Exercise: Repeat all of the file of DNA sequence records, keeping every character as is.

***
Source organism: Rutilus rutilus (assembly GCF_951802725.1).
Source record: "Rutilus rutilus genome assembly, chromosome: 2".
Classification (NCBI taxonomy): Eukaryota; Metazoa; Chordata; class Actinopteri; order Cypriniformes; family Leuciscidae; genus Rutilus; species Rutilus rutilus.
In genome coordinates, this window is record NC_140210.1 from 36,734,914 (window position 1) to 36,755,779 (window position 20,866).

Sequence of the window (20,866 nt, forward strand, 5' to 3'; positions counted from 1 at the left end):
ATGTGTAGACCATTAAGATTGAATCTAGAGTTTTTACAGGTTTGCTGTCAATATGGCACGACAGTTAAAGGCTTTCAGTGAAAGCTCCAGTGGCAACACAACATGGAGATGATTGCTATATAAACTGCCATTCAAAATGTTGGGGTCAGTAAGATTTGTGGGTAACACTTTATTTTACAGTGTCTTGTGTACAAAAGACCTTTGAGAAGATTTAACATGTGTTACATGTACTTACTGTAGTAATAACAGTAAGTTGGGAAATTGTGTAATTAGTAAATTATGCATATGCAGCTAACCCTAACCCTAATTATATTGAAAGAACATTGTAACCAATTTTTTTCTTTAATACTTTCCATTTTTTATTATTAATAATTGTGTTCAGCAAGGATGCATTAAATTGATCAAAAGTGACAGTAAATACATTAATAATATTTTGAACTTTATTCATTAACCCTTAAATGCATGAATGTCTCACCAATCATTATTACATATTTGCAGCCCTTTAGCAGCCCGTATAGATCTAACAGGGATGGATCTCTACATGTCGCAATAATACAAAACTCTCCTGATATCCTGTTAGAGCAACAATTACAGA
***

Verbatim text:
Source organism: Rutilus rutilus (assembly GCF_951802725.1).
Source record: "Rutilus rutilus genome assembly, chromosome: 2".
Classification (NCBI taxonomy): Eukaryota; Metazoa; Chordata; class Actinopteri; order Cypriniformes; family Leuciscidae; genus Rutilus; species Rutilus rutilus.
In genome coordinates, this window is record NC_140210.1 from 36,734,914 (window position 1) to 36,755,779 (window position 20,866).

Sequence of the window (20,866 nt, forward strand, 5' to 3'; positions counted from 1 at the left end):
ATGTGTAGACCATTAAGATTGAATCTAGAGTTTTTACAGGTTTGCTGTCAATATGGCACGACAGTTAAAGGCTTTCAGTGAAAGCTCCAGTGGCAACACAACATGGAGATGATTGCTATATAAACTGCCATTCAAAATGTTGGGGTCAGTAAGATTTGTGGGTAACACTTTATTTTACAGTGTCTTGTGTACAAAAGACCTTTGAGAAGATTTAACATGTGTTACATGTACTTACTGTAGTAATAACAGTAAGTTGGGAAATTGTGTAATTAGTAAATTATGCATATGCAGCTAACCCTAACCCTAATTATATTGAAAGAACATTGTAACCAATTTTTTTCTTTAATACTTTCCATTTTTTATTATTAATAATTGTGTTCAGCAAGGATGCATTAAATTGATCAAAAGTGACAGTAAATACATTAATAATATTTTGAACTTTATTCATTAACCCTTAAATGCATGAATGTCTCACCAATCATTATTACATATTTGCAGCCCTTTAGCAGCCCGTATAGATCTAACAGGGATGGATCTCTACATGTCGCAATAATACAAAACTCTCCTGATATCCTGTTAGAGCAACAATTACAGA